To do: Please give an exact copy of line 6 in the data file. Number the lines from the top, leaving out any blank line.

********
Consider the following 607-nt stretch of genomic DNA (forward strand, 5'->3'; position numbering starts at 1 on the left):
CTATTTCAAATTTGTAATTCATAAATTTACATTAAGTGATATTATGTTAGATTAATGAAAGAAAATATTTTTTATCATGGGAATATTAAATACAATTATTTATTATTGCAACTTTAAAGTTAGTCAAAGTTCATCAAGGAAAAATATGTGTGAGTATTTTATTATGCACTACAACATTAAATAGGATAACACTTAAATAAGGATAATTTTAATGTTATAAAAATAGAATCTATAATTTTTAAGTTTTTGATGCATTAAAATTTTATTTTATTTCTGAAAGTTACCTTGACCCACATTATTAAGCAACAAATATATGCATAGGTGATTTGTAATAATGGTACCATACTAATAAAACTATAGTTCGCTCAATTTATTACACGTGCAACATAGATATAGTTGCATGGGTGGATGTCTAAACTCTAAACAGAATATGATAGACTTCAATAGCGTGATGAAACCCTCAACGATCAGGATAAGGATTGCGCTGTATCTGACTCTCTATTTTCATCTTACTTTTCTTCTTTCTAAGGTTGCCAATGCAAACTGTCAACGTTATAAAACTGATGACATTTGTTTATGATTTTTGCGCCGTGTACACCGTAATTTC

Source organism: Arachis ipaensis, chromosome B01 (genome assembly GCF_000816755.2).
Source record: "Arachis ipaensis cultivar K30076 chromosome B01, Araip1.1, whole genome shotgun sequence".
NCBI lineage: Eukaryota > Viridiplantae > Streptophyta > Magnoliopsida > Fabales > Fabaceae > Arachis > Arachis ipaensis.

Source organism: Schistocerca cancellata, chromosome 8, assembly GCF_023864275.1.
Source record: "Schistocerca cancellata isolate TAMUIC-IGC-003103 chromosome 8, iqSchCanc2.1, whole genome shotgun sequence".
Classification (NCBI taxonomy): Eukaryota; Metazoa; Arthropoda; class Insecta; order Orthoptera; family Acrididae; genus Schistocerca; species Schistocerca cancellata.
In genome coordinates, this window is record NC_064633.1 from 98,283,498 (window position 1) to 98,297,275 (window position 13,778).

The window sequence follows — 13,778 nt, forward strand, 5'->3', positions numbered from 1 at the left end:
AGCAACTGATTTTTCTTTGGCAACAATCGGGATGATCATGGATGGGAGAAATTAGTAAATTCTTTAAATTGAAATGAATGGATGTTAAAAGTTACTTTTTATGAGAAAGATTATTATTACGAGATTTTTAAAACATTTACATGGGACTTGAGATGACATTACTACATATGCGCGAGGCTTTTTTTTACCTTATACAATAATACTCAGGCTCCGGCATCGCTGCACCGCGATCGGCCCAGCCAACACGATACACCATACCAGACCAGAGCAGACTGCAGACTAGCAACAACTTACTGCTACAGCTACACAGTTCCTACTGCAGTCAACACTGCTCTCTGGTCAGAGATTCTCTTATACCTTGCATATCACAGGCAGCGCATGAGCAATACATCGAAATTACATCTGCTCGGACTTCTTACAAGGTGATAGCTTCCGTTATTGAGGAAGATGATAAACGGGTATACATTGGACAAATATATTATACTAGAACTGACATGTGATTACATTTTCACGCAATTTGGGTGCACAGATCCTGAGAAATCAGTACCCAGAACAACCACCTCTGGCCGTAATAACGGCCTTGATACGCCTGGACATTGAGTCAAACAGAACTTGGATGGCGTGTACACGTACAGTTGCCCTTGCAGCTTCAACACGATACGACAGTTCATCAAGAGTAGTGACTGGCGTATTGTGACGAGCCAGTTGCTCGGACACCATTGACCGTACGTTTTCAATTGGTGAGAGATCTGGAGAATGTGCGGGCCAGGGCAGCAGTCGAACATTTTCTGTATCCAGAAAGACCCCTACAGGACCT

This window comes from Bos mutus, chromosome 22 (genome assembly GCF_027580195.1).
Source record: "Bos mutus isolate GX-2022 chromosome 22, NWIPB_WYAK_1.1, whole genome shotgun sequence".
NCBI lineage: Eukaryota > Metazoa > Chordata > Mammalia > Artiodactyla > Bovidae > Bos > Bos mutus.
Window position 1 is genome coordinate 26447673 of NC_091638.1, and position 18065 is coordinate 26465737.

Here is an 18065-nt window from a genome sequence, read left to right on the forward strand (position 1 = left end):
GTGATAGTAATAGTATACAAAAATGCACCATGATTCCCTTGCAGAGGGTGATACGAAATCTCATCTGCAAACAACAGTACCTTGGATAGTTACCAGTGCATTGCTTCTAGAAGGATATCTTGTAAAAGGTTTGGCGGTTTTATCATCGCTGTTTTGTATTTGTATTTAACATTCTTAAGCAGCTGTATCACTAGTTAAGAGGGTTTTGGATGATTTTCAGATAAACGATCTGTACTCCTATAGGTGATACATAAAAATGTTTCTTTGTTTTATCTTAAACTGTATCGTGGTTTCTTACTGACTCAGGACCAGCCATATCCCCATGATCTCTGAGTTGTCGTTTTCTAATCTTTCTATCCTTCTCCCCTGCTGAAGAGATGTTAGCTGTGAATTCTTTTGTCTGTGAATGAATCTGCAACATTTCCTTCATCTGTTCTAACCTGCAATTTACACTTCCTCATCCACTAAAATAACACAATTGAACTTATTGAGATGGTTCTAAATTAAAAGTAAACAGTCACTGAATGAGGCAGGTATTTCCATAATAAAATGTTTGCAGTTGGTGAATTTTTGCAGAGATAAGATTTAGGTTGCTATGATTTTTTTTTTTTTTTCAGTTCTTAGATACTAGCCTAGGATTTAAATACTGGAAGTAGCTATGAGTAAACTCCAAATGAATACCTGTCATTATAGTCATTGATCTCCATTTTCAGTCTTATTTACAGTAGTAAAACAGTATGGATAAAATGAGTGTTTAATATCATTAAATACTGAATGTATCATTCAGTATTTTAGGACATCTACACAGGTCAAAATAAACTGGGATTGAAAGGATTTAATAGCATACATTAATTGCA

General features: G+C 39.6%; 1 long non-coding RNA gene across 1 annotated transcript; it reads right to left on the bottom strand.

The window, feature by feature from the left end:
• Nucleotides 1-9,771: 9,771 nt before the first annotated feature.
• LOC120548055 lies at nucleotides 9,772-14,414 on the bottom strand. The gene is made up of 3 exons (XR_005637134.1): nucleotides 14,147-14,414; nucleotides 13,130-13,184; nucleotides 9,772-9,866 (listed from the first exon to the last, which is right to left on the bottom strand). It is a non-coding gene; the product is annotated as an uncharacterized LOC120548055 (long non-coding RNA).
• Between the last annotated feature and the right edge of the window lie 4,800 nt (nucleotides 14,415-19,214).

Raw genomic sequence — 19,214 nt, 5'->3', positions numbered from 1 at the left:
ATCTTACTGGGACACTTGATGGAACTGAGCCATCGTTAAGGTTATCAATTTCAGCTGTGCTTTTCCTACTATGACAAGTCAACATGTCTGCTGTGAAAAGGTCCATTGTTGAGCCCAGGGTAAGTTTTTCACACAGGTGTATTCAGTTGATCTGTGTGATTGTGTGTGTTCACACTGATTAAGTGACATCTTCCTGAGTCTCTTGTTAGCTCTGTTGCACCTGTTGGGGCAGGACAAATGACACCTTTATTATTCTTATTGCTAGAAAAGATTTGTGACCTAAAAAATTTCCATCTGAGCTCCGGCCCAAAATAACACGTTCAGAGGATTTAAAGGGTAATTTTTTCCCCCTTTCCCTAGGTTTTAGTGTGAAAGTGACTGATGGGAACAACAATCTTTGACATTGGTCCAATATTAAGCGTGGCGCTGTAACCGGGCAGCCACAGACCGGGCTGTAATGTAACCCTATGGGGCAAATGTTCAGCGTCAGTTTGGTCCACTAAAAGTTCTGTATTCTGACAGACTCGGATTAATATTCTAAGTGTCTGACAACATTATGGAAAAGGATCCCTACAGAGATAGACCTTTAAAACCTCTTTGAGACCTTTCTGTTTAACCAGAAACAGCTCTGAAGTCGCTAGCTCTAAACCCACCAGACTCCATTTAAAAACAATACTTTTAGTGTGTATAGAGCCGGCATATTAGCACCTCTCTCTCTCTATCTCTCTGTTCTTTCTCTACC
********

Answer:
Source organism: Schistocerca cancellata, chromosome 8, assembly GCF_023864275.1.